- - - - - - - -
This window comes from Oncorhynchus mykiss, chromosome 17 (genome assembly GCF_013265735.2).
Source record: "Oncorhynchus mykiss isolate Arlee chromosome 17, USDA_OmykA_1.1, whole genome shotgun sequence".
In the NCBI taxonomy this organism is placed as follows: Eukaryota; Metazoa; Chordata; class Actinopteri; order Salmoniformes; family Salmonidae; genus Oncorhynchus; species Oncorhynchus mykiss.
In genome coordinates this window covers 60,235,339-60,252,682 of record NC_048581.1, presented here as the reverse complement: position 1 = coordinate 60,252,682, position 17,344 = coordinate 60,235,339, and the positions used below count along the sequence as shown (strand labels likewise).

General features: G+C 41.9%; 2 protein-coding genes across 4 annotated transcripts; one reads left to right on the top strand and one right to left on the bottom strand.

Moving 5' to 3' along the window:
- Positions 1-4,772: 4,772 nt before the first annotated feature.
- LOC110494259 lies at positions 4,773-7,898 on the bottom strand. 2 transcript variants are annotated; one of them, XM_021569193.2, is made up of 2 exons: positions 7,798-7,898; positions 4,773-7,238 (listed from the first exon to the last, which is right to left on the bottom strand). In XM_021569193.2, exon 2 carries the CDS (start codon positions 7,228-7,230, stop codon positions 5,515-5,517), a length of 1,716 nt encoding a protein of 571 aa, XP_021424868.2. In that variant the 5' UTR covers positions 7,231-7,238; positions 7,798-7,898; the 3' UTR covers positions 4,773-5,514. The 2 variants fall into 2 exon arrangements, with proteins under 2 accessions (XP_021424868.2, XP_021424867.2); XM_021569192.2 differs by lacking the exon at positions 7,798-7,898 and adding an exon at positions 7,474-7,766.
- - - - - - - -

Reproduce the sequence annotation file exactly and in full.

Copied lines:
This window comes from Oncorhynchus mykiss, chromosome 17 (genome assembly GCF_013265735.2).
Source record: "Oncorhynchus mykiss isolate Arlee chromosome 17, USDA_OmykA_1.1, whole genome shotgun sequence".
In the NCBI taxonomy this organism is placed as follows: Eukaryota; Metazoa; Chordata; class Actinopteri; order Salmoniformes; family Salmonidae; genus Oncorhynchus; species Oncorhynchus mykiss.
In genome coordinates this window covers 60,235,339-60,252,682 of record NC_048581.1, presented here as the reverse complement: position 1 = coordinate 60,252,682, position 17,344 = coordinate 60,235,339, and the positions used below count along the sequence as shown (strand labels likewise).

General features: G+C 41.9%; 2 protein-coding genes across 4 annotated transcripts; one reads left to right on the top strand and one right to left on the bottom strand.

Moving 5' to 3' along the window:
- Positions 1-4,772: 4,772 nt before the first annotated feature.
- LOC110494259 lies at positions 4,773-7,898 on the bottom strand. 2 transcript variants are annotated; one of them, XM_021569193.2, is made up of 2 exons: positions 7,798-7,898; positions 4,773-7,238 (listed from the first exon to the last, which is right to left on the bottom strand). In XM_021569193.2, exon 2 carries the CDS (start codon positions 7,228-7,230, stop codon positions 5,515-5,517), a length of 1,716 nt encoding a protein of 571 aa, XP_021424868.2. In that variant the 5' UTR covers positions 7,231-7,238; positions 7,798-7,898; the 3' UTR covers positions 4,773-5,514. The 2 variants fall into 2 exon arrangements, with proteins under 2 accessions (XP_021424868.2, XP_021424867.2); XM_021569192.2 differs by lacking the exon at positions 7,798-7,898 and adding an exon at positions 7,474-7,766.